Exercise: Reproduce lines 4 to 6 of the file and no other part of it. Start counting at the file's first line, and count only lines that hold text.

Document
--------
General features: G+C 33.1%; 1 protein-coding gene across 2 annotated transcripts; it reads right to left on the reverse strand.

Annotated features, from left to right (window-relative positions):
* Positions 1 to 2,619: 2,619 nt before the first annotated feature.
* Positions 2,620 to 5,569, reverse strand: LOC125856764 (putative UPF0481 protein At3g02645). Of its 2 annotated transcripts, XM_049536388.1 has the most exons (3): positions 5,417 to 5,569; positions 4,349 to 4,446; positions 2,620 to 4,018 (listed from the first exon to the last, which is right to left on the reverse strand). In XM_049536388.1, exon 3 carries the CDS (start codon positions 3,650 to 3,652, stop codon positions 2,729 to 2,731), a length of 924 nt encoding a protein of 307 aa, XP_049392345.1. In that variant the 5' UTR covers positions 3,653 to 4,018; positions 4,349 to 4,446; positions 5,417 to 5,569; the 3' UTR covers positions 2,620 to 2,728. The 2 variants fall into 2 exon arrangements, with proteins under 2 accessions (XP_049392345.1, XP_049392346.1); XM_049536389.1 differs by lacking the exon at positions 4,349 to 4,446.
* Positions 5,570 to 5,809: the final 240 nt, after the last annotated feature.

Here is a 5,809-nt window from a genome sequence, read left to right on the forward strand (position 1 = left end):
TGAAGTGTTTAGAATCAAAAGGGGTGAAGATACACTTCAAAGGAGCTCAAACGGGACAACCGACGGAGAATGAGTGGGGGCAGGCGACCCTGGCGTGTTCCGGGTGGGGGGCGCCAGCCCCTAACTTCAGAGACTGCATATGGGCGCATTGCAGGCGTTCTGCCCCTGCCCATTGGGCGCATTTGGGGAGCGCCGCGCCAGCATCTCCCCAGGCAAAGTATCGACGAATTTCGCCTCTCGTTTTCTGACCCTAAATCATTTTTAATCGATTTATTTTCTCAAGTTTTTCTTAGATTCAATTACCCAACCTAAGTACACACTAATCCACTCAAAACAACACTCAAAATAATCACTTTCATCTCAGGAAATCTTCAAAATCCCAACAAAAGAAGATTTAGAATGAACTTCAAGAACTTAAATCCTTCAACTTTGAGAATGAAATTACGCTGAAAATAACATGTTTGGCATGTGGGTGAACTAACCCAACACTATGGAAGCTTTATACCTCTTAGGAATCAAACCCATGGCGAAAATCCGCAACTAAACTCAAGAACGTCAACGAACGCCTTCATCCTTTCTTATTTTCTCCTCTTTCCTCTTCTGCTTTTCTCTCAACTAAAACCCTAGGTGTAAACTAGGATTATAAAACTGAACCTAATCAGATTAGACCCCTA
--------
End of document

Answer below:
* Positions 2,620 to 5,569, reverse strand: LOC125856764 (putative UPF0481 protein At3g02645). Of its 2 annotated transcripts, XM_049536388.1 has the most exons (3): positions 5,417 to 5,569; positions 4,349 to 4,446; positions 2,620 to 4,018 (listed from the first exon to the last, which is right to left on the reverse strand). In XM_049536388.1, exon 3 carries the CDS (start codon positions 3,650 to 3,652, stop codon positions 2,729 to 2,731), a length of 924 nt encoding a protein of 307 aa, XP_049392345.1. In that variant the 5' UTR covers positions 3,653 to 4,018; positions 4,349 to 4,446; positions 5,417 to 5,569; the 3' UTR covers positions 2,620 to 2,728. The 2 variants fall into 2 exon arrangements, with proteins under 2 accessions (XP_049392345.1, XP_049392346.1); XM_049536389.1 differs by lacking the exon at positions 4,349 to 4,446.
* Positions 5,570 to 5,809: the final 240 nt, after the last annotated feature.

Here is a 5,809-nt window from a genome sequence, read left to right on the forward strand (position 1 = left end):